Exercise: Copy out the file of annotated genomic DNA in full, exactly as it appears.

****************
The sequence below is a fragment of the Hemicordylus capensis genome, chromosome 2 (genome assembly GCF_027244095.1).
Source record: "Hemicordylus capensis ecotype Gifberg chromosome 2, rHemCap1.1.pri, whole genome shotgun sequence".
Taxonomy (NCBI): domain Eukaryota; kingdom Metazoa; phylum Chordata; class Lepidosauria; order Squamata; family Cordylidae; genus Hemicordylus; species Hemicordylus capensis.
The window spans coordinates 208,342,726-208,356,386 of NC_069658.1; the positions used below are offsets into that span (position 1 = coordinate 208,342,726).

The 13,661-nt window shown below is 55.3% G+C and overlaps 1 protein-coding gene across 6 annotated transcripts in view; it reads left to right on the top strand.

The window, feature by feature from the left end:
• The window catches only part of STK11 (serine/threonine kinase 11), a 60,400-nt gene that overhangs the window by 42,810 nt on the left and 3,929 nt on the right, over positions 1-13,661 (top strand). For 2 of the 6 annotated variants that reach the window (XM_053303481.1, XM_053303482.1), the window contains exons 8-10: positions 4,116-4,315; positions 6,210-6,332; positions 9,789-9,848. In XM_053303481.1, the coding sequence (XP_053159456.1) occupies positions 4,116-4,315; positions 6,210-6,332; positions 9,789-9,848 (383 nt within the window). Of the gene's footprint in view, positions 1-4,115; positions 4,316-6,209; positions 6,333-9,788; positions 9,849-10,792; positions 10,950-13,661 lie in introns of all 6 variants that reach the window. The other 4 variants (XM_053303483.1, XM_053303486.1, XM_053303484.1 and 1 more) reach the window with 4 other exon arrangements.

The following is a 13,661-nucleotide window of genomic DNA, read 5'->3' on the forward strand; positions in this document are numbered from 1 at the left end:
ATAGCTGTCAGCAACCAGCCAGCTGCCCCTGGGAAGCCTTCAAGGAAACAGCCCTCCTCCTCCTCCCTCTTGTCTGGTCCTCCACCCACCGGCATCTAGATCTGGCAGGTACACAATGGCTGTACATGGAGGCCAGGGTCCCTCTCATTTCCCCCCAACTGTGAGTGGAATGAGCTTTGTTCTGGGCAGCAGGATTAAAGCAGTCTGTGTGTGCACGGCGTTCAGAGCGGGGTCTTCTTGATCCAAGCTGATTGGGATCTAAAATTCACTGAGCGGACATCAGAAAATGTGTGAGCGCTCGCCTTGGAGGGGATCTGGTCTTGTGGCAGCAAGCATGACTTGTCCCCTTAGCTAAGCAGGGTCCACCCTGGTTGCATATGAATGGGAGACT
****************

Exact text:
The sequence below is a fragment of the Hemicordylus capensis genome, chromosome 2 (genome assembly GCF_027244095.1).
Source record: "Hemicordylus capensis ecotype Gifberg chromosome 2, rHemCap1.1.pri, whole genome shotgun sequence".
Taxonomy (NCBI): domain Eukaryota; kingdom Metazoa; phylum Chordata; class Lepidosauria; order Squamata; family Cordylidae; genus Hemicordylus; species Hemicordylus capensis.
The window spans coordinates 208,342,726-208,356,386 of NC_069658.1; the positions used below are offsets into that span (position 1 = coordinate 208,342,726).

The 13,661-nt window shown below is 55.3% G+C and overlaps 1 protein-coding gene across 6 annotated transcripts in view; it reads left to right on the top strand.

The window, feature by feature from the left end:
• The window catches only part of STK11 (serine/threonine kinase 11), a 60,400-nt gene that overhangs the window by 42,810 nt on the left and 3,929 nt on the right, over positions 1-13,661 (top strand). For 2 of the 6 annotated variants that reach the window (XM_053303481.1, XM_053303482.1), the window contains exons 8-10: positions 4,116-4,315; positions 6,210-6,332; positions 9,789-9,848. In XM_053303481.1, the coding sequence (XP_053159456.1) occupies positions 4,116-4,315; positions 6,210-6,332; positions 9,789-9,848 (383 nt within the window). Of the gene's footprint in view, positions 1-4,115; positions 4,316-6,209; positions 6,333-9,788; positions 9,849-10,792; positions 10,950-13,661 lie in introns of all 6 variants that reach the window. The other 4 variants (XM_053303483.1, XM_053303486.1, XM_053303484.1 and 1 more) reach the window with 4 other exon arrangements.

The following is a 13,661-nucleotide window of genomic DNA, read 5'->3' on the forward strand; positions in this document are numbered from 1 at the left end:
ATAGCTGTCAGCAACCAGCCAGCTGCCCCTGGGAAGCCTTCAAGGAAACAGCCCTCCTCCTCCTCCCTCTTGTCTGGTCCTCCACCCACCGGCATCTAGATCTGGCAGGTACACAATGGCTGTACATGGAGGCCAGGGTCCCTCTCATTTCCCCCCAACTGTGAGTGGAATGAGCTTTGTTCTGGGCAGCAGGATTAAAGCAGTCTGTGTGTGCACGGCGTTCAGAGCGGGGTCTTCTTGATCCAAGCTGATTGGGATCTAAAATTCACTGAGCGGACATCAGAAAATGTGTGAGCGCTCGCCTTGGAGGGGATCTGGTCTTGTGGCAGCAAGCATGACTTGTCCCCTTAGCTAAGCAGGGTCCACCCTGGTTGCATATGAATGGGAGACT